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Measuring Supply Chain Performance: Key Performance Indicators

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  • 0:01 Supply Chain Management
  • 1:21 Storage
  • 3:39 Manufacturing &…
  • 5:54 Lesson Summary
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Lesson Transcript
Instructor: Natalie Boyd

Natalie is a teacher and holds an MA in English Education and is in progress on her PhD in psychology.

A big part of supply chain management is understanding how your company is performing. In this lesson, we'll discuss some key performance indicators for supply chain management, including what they are and how to calculate them.

Supply Chain Management

Hiroko owns a company that makes jams, salsas, and other condiments. In order to deliver her goods to the stores that order them from her, Hiroko has to order materials (like jars, labels, and ingredients), put them together into products, store the finished products until the stores are ready for them, and then deliver them to the stores. That's a lot!

Supply chain management is the administration of the process of purchasing materials, manufacturing product, and delivering the product to the customer. In Hiroko's case, her jars, labels, and ingredients are the materials, her products are the condiments, and her customers are the stores.

Think of the supply chain as a pathway. At the start of the path are Hiroko's suppliers, the people from whom she purchases materials. Then, a little further down the line is Hiroko's factory, where she makes the condiments. Further down the path is Hiroko's warehouse, where her inventory sits until it is time to deliver it to the customer. Finally, at the end of the pathway are the stores where Hiroko delivers her jams.

Hiroko wants to know how her company's supply chain is doing. Are they managing the supply chain well, or could it be more efficient? Are they spending money on the supply chain that they don't need to be spending?

To help Hiroko out, let's look at a few key indicators of supply chain performance.

Storage

There are several key indicators that will help Hiroko measure how well her supply chain is performing. One category of key indicator focuses on the purchasing and storage of materials and inventory. Remember the pathway that is the supply chain? This type of key indicator looks at either side of the factory - that is, how materials and inventory (or, completed products) are stored.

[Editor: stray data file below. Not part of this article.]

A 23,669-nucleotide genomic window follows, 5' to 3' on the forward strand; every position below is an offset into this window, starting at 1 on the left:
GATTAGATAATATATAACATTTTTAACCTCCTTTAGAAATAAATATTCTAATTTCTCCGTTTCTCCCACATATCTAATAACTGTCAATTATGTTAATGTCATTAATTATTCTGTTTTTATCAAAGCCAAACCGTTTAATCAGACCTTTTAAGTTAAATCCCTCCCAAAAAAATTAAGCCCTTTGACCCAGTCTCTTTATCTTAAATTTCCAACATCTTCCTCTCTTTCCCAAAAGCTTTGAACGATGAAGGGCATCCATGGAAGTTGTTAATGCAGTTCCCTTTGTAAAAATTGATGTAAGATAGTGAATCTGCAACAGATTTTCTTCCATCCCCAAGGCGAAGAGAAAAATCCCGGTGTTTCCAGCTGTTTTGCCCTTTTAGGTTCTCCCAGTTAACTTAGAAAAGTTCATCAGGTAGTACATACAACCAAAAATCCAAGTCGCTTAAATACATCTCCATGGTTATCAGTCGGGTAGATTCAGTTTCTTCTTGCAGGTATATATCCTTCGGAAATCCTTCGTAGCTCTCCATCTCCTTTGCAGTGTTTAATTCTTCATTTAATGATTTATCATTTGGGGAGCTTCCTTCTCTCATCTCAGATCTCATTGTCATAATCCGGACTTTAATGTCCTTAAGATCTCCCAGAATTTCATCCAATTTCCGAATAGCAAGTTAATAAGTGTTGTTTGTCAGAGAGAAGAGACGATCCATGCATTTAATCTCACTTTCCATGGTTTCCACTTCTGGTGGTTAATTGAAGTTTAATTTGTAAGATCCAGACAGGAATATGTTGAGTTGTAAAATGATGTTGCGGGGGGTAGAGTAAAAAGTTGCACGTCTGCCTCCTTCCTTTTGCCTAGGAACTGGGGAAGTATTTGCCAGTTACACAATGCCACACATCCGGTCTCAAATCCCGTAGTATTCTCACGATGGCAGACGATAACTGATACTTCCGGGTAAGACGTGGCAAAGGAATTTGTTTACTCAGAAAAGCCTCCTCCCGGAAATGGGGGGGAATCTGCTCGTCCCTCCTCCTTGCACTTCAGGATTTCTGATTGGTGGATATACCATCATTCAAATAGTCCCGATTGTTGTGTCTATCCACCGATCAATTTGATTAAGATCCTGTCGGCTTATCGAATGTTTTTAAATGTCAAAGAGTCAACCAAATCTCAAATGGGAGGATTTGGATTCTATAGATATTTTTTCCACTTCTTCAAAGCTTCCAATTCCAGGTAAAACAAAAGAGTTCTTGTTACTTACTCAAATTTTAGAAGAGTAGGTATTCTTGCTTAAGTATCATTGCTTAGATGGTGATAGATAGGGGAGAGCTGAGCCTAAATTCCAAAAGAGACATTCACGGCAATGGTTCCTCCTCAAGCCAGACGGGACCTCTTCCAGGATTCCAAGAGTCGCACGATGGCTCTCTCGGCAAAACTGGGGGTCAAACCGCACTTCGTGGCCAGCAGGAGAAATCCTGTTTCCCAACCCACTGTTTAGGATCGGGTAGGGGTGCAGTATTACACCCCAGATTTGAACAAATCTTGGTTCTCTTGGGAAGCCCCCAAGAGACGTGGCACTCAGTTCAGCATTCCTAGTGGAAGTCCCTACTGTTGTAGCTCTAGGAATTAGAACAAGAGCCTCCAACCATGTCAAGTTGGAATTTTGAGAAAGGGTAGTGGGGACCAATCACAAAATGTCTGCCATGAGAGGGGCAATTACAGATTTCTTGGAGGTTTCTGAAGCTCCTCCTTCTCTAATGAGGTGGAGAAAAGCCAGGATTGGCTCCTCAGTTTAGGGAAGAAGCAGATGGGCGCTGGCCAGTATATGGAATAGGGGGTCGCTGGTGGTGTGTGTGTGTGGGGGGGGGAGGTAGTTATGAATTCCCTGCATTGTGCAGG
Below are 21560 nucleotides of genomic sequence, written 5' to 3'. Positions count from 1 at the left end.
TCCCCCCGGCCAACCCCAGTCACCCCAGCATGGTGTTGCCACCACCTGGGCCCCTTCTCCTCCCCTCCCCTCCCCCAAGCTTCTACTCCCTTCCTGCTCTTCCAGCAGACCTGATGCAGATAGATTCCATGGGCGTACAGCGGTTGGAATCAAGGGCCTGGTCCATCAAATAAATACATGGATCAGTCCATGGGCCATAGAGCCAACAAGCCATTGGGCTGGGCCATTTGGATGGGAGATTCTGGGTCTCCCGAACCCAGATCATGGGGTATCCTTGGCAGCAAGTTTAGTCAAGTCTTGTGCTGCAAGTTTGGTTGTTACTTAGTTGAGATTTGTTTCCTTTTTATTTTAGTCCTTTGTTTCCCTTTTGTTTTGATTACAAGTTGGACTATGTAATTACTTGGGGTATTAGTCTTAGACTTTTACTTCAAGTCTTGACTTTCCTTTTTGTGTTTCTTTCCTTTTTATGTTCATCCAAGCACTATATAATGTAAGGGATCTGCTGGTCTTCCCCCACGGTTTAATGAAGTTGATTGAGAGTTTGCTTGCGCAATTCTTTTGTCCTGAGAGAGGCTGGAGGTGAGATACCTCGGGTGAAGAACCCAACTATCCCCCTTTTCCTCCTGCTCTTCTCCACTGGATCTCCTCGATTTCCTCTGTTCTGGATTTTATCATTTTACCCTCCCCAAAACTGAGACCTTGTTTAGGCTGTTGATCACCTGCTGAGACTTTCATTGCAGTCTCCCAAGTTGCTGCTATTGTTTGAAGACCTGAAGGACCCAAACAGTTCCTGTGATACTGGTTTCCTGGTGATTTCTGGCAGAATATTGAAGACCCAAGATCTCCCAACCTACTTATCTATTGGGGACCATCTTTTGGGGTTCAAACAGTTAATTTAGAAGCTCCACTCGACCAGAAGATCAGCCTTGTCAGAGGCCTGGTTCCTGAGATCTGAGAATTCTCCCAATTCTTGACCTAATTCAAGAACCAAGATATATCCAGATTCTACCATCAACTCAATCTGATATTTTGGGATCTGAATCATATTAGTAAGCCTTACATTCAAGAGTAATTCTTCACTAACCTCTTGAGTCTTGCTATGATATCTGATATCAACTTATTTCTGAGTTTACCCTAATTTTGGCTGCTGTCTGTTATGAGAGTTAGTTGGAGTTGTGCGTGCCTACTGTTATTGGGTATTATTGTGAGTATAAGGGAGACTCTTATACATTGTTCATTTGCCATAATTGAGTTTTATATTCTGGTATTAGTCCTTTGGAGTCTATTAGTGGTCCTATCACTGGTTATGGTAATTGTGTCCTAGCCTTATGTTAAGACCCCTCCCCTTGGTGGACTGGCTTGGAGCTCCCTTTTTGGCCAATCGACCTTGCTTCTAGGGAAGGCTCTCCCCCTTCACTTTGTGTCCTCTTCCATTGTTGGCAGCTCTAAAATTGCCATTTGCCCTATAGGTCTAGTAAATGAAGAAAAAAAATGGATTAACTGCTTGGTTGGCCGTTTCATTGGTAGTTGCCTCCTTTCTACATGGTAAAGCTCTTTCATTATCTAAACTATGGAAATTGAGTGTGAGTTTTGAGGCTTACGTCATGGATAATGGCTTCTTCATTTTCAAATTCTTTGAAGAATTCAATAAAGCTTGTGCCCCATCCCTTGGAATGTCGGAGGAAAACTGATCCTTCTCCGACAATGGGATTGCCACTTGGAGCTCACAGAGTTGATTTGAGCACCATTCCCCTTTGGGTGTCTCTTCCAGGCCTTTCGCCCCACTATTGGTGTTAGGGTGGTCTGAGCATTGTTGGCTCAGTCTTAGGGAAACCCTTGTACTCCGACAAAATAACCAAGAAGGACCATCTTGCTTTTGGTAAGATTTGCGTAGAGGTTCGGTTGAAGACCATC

There are many different key indicators that fall into this category. One is storage space utilization. It costs money to have storage space. Building and maintaining warehouses and other storage spaces can mean big bucks for companies, so Hiroko (and business owners like her) will want to make sure that they aren't paying for too much storage space. They can do this by calculating storage space utilization, which can be viewed as the total storage space being used divided by the total storage space available.

For example, if Hiroko's warehouse is 10,000 square feet, but she only uses 5,000 square feet of it, her storage space utilization is 0.5, or 50%. That's not a great number, and may indicate that Hiroko should think about a smaller warehouse.

As we've seen, having storage space can cost lots of money. So it's really important that companies, like Hiroko's, don't have too much inventory sitting around waiting to be bought and shipped. If Hiroko has a million bottles of chutney that have been sitting on her shelves for six months, that's a problem, and not just because the chutney might be getting stale!

Another key metric is inventory on hand. Hiroko can calculate the inventory on hand by dividing the number of units available by the average number of units sold per day. This tells her how many days of inventory she has on hand. For example, if Hiroko knows that she sells about 1,000 jars of chutney per day, and she has 1 million jars available, she has 1,000 days of inventory on hand. That's way too much!

In general, the lower the number of days of inventory on hand, the leaner, more cost efficient an organization is running, to a point. There is such a thing as too lean of an operation, though, so Hiroko needs to make sure she has some inventory on hand for last-minute orders. Otherwise, she'll end up with unhappy customers. But, she doesn't need 1,000 days' worth of any kind of inventory!

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